My friend is going to the library. I am going there too.
This is a simple sentence. Do you know how to say it in Chinese? “我的朋友去图书馆，我也要去那里。”
也 (yě) means “too” or “also”. In Chinese, it always comes before a verb or an adjective.
Sentence Structure 1:
Subj. + 也 + Verb / [Verb Phrase]
Wǒ yěyǒu zhè běn shū.
I also have this book.
Wǒ yěshì xuéshēng
I am also a student.
Wǒ yě xǐhuān kàn zhòng guó diànyǐng
I like watching Chinese movies too.
Tāmen yě huì qù ma
Will they go too?
Remember, we cannot translate “also” or “too” word-to-word from English to Chinese as the grammar will not be correct. Regardless of its position in an English sentence, 也 (yě) has to be placed before the verb or verb phrases.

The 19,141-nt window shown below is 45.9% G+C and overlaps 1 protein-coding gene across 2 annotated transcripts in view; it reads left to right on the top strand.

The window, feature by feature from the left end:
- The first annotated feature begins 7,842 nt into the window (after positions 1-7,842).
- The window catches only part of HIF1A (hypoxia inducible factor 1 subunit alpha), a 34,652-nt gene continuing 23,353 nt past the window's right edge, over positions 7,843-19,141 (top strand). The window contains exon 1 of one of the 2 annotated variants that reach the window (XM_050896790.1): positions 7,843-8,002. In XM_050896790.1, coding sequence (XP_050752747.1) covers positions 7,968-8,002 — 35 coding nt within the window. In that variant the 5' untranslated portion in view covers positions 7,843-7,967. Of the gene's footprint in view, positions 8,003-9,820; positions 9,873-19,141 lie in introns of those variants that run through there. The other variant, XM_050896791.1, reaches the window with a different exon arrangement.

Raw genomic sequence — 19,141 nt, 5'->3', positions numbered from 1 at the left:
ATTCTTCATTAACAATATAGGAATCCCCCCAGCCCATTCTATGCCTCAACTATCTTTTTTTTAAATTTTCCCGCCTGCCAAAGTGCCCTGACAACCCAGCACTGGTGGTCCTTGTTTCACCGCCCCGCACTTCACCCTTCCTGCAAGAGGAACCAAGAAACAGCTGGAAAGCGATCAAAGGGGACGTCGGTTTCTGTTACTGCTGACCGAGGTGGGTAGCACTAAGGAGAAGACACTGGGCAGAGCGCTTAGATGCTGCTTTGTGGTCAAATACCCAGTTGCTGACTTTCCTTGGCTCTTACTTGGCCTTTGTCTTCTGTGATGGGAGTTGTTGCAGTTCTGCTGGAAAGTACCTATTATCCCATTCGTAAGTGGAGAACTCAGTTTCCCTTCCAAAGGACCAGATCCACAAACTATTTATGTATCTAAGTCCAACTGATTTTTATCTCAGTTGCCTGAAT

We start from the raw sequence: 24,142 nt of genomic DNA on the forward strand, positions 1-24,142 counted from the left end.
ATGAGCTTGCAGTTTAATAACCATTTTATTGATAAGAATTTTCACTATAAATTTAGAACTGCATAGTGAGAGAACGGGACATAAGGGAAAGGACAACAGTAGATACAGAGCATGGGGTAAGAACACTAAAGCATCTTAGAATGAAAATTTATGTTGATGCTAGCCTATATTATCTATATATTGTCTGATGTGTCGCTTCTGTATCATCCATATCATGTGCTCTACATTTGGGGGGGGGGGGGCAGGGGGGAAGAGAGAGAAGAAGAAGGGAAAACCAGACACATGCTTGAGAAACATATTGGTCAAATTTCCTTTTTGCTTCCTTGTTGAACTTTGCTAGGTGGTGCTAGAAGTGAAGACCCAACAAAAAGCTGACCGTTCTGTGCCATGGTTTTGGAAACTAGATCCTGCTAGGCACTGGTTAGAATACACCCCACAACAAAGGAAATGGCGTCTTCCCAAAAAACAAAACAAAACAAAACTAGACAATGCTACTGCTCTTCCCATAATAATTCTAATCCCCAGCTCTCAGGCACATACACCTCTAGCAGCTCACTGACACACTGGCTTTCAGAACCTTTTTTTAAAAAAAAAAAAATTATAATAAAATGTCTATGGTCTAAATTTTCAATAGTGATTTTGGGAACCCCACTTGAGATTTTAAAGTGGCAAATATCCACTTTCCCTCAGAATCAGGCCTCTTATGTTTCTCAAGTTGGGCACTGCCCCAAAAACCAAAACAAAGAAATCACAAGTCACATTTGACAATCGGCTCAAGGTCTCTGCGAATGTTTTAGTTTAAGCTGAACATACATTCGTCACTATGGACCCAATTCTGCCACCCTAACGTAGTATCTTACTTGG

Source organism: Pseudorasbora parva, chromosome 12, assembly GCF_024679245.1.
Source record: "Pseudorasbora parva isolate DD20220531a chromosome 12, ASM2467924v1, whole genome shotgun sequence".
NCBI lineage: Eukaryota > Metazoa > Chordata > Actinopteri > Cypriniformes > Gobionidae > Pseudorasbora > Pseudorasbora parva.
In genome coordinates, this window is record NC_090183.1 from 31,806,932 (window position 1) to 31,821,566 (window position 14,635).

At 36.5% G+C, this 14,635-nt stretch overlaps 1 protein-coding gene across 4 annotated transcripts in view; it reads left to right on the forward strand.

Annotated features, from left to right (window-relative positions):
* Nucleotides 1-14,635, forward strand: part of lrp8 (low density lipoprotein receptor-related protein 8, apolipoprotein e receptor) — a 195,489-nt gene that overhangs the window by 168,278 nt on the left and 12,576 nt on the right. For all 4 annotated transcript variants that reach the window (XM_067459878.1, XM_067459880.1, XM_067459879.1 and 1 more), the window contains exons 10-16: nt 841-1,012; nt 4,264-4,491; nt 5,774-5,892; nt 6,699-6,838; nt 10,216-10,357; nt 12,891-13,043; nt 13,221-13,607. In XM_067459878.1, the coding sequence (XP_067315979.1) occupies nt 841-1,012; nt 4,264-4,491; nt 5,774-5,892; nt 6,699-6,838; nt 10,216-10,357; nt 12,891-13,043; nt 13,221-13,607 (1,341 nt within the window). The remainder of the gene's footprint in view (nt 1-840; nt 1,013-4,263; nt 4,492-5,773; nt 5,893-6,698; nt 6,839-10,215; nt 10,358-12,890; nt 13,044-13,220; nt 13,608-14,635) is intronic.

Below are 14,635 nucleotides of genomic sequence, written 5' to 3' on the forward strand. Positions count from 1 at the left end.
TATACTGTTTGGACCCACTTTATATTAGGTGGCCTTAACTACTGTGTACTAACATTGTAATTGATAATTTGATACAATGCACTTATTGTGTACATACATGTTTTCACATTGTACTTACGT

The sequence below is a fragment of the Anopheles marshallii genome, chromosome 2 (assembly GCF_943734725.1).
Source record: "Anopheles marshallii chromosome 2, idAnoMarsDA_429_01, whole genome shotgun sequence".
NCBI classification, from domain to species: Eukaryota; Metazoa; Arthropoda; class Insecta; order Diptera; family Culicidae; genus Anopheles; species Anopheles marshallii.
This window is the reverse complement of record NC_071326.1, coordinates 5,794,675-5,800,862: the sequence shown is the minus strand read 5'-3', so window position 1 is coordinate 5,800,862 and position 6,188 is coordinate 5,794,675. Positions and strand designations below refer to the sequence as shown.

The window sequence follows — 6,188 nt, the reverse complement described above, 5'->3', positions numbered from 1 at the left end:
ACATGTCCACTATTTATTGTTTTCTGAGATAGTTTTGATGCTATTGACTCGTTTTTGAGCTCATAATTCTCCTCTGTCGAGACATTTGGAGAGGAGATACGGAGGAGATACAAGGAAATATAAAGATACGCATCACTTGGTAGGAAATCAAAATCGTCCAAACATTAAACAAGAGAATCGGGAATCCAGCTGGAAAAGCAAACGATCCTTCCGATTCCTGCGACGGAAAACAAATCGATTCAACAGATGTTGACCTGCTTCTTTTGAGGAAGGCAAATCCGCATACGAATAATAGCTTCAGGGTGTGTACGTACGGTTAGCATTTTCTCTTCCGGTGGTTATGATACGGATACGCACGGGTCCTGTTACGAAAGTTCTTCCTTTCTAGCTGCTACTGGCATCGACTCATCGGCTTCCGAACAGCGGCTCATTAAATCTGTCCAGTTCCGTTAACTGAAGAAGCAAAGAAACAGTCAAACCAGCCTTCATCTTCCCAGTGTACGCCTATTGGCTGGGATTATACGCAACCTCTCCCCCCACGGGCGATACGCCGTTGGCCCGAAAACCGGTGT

I also like Jiaozi.
Wǒ yě xǐhuān jiǎozi
This sentence is OK. However,
I like Jiaozi too.
Wǒ xǐhuān jiǎozi yě
This sentence is wrong.
Sentence Structure 2:
Subj. + 也 (+ Adv.) + Adj.
As you might know, simple “noun + adjective” sentences normally include an adverb like 很 (hěn) before the adjective. To add 也 (yě), we simply need to put it before the adverb.
Zhège xiǎo nǚhái yě hěn piàoliang
This little girl is pretty too.
Tā yě hěn pàng
He is also fat.
Wǒ māmā zuò de cài yě hěn hào chī
The dishes my Mom makes are delicious too.
Wǒ bàba yě hěn hǎo
My Dad is also well.
Zuótiān hěn rè, jīntiān yě hěn rè
It was hot yesterday. It is hot today too.
“Me Too” Expressions
In Chinese, it is grammatically wrong if we say “wǒ yě” as the word-to-word translation to “Me too”. In Chinese, a verb has to be put after 也 (yě) . A common word is 是 (shì).
You are an American. Me too.
Wǒ shì Měiguó rén. Wǒ yě shì.
You like reading. Me too (So do I).
Wǒ xǐhuan kàn shū. Wǒ yě xǐhuan.
As always, we have put these rules into a PDF for you to review and study. Grab it by clicking the button below!